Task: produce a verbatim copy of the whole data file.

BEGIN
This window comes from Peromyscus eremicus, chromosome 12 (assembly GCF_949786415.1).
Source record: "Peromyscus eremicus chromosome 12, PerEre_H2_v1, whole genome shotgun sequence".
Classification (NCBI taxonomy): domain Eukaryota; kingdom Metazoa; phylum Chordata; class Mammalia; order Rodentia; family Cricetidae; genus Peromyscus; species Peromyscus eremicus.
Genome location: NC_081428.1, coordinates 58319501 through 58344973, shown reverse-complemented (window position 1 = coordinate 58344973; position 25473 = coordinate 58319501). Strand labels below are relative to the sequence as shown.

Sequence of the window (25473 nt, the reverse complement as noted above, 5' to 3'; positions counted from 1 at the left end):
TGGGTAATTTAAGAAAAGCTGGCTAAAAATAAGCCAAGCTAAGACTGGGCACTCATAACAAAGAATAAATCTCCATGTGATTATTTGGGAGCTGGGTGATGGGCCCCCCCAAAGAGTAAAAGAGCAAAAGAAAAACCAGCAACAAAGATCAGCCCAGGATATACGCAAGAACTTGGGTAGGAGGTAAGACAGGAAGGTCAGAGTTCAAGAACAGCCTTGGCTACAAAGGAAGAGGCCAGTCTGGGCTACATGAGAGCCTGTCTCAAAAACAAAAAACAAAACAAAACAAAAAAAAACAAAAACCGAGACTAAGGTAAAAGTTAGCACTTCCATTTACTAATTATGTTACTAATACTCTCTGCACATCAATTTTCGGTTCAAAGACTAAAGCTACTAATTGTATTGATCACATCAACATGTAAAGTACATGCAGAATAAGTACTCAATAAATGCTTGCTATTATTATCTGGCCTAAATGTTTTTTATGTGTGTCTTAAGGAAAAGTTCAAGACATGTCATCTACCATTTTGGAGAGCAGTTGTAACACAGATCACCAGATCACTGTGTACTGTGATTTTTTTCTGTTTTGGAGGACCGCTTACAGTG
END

This window comes from Peromyscus eremicus, chromosome 12 (assembly GCF_949786415.1).
Source record: "Peromyscus eremicus chromosome 12, PerEre_H2_v1, whole genome shotgun sequence".
Classification (NCBI taxonomy): domain Eukaryota; kingdom Metazoa; phylum Chordata; class Mammalia; order Rodentia; family Cricetidae; genus Peromyscus; species Peromyscus eremicus.
Genome location: NC_081428.1, coordinates 58319501 through 58344973, shown reverse-complemented (window position 1 = coordinate 58344973; position 25473 = coordinate 58319501). Strand labels below are relative to the sequence as shown.

Sequence of the window (25473 nt, the reverse complement as noted above, 5' to 3'; positions counted from 1 at the left end):
TGGGTAATTTAAGAAAAGCTGGCTAAAAATAAGCCAAGCTAAGACTGGGCACTCATAACAAAGAATAAATCTCCATGTGATTATTTGGGAGCTGGGTGATGGGCCCCCCCAAAGAGTAAAAGAGCAAAAGAAAAACCAGCAACAAAGATCAGCCCAGGATATACGCAAGAACTTGGGTAGGAGGTAAGACAGGAAGGTCAGAGTTCAAGAACAGCCTTGGCTACAAAGGAAGAGGCCAGTCTGGGCTACATGAGAGCCTGTCTCAAAAACAAAAAACAAAACAAAACAAAAAAAAACAAAAACCGAGACTAAGGTAAAAGTTAGCACTTCCATTTACTAATTATGTTACTAATACTCTCTGCACATCAATTTTCGGTTCAAAGACTAAAGCTACTAATTGTATTGATCACATCAACATGTAAAGTACATGCAGAATAAGTACTCAATAAATGCTTGCTATTATTATCTGGCCTAAATGTTTTTTATGTGTGTCTTAAGGAAAAGTTCAAGACATGTCATCTACCATTTTGGAGAGCAGTTGTAACACAGATCACCAGATCACTGTGTACTGTGATTTTTTTCTGTTTTGGAGGACCGCTTACAGTG